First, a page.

Everyone’s sex-ed experience in school is always cringeworthy, uncomfortable, very mechanical and probably a little bit sketchy.. But some schools don't even have sex education in their curriculum and some teach an abstinence-only curriculum that skips over any info about consent, contraceptive methods and STI protection, which isn't exactly helpful.
As its september which is sexual education month, we’re here to shift some myths and fill in the blanks from your sex ed experience.
So, what most of us might have learnt from our sex ed class -
- Wanking and wet dreams are only for boys
- Losing your virginity for girls is a painful experience and that’s about it
- Periods are traumatic and gross
- Girls shouldn’t be frigid, but not a slut, somewhere in between is ‘correct’
- The aim of sex is for the guy to climax
Sex ed is made to be informative and delivered in a certain way, but looking back - this definitely hasn’t encouraged myself or my friends to talk about sex openly or achieve what we wanted in our personal sex lives, until now, when we are slighty older. Many of the sex-negative things we were taught are conveyed with a sense of anxiousness, embarrasment and fear, which has followed us into adulthood.
The two main things (personal experience) I think were completely missed, is the meaning of consent in a sexual or intimate setting, and how important my own personal pleasure is, if anyone else thinks the same - we deserve better than this.
So, we probably won’t cover everything, that was missed in your sex ed classes (lets be honest, we would be here all year) but we are here to get some facts out there, enjoy!
1. The most sexual organ isn’t your genitals.. It’s your brain
The primary somatosensory cortex (sounds complex we know) but it is basically the part in the brain where it processes tactile stimulations, e.g touch. Without this we wouldn’t be able to feel anything, think how wild this part of your brain is going during foreplay, when things are getting steamy, or even when someone touches your thigh for the first time..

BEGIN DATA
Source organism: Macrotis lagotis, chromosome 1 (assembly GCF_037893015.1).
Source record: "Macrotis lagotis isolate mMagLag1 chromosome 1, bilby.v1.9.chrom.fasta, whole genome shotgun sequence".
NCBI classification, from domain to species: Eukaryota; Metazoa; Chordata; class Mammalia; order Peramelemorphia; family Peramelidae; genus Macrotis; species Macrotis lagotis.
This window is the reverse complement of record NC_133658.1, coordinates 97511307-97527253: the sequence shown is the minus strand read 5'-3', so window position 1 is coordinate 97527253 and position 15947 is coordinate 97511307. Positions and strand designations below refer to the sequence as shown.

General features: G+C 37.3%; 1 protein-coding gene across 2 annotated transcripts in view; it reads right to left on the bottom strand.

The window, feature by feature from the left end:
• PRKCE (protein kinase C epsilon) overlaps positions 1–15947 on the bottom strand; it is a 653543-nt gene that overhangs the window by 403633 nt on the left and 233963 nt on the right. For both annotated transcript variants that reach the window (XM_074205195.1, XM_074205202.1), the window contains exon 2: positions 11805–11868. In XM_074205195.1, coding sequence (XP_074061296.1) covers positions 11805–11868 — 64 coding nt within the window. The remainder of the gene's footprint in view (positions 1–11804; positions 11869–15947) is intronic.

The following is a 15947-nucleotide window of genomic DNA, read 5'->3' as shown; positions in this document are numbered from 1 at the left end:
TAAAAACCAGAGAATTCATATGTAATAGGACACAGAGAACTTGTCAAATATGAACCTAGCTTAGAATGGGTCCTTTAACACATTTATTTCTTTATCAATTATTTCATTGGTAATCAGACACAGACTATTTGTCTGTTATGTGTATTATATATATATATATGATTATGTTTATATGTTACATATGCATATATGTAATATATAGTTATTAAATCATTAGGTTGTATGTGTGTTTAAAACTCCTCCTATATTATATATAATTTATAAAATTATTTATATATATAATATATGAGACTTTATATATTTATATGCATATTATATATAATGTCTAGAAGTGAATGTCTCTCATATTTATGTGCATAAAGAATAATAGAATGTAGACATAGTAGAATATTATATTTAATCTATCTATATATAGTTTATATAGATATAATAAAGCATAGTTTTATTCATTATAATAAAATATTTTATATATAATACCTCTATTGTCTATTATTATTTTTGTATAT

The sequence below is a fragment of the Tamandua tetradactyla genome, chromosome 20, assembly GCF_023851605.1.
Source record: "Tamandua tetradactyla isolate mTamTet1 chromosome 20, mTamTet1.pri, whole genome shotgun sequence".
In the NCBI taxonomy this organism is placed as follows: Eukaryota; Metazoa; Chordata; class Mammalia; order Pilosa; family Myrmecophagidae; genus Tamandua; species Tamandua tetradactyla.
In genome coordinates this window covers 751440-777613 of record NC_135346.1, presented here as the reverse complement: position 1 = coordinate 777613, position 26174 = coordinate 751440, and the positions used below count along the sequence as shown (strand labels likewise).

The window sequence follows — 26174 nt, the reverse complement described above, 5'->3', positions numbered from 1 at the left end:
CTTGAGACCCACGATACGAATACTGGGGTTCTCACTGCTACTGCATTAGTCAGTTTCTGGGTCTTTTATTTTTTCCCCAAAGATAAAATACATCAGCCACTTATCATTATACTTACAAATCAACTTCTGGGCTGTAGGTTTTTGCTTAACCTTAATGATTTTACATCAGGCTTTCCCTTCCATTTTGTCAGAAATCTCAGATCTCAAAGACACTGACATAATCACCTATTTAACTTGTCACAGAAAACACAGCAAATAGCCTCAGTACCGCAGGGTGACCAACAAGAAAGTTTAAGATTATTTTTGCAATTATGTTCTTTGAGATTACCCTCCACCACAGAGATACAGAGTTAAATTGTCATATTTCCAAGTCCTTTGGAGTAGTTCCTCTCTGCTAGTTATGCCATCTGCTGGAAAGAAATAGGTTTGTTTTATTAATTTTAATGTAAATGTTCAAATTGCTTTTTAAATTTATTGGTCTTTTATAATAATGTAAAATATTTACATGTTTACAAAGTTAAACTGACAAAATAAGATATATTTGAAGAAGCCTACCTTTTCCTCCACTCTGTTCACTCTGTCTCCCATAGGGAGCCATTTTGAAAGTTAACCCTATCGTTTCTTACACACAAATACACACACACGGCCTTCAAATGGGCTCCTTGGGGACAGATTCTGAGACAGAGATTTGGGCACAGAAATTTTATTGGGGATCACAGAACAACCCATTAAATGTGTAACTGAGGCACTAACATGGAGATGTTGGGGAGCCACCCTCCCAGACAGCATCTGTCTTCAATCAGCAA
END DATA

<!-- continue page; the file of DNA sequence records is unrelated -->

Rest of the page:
The past year has been challenging and a lot of people have struggled with mental health, this affects so many aspects of your life and sex isn’t an exception. Stresses and anxieties from anyones day to day life can easily affect libido and/or interest in sex at all - this is normal and you are not alone.
2.When you are aroused, a lot more than your genitals react!
When you feel sexual desire, which is emotional - you also have a physical sexual response, which is your body's reaction to this. When you become aroused, your heart rate will increase, your skin can become red and plump, and your temperature can rise. Genitals self lubricate and other parts of your body can become erect, including nipples, lips and even your ears.
Even if your physical signals take longer to arrive after your initial sexual desire reponse, but you do feel super turned on, that's ok! It’s the same the other way around, if you feel yourself getting hard or wet before you’re mentally turned on, that’s also ok! This might change throughout your life, different phases of emotions and situations as previously mentioned, will reflect in your sexual responses.
3. IT’S OK TO FANCY WHOEVER YOU WANT.
Another thing sex ed completely missed out, different sexualities and what to do when these feelings of uncertainty around your sexuality, arise (if they do, of course!)
So, sexuality covers your sexual orientation (those who you’re attracted to) and your relationship with your sexuality can have a huge impact on your attitude towards your body and your personal sex life.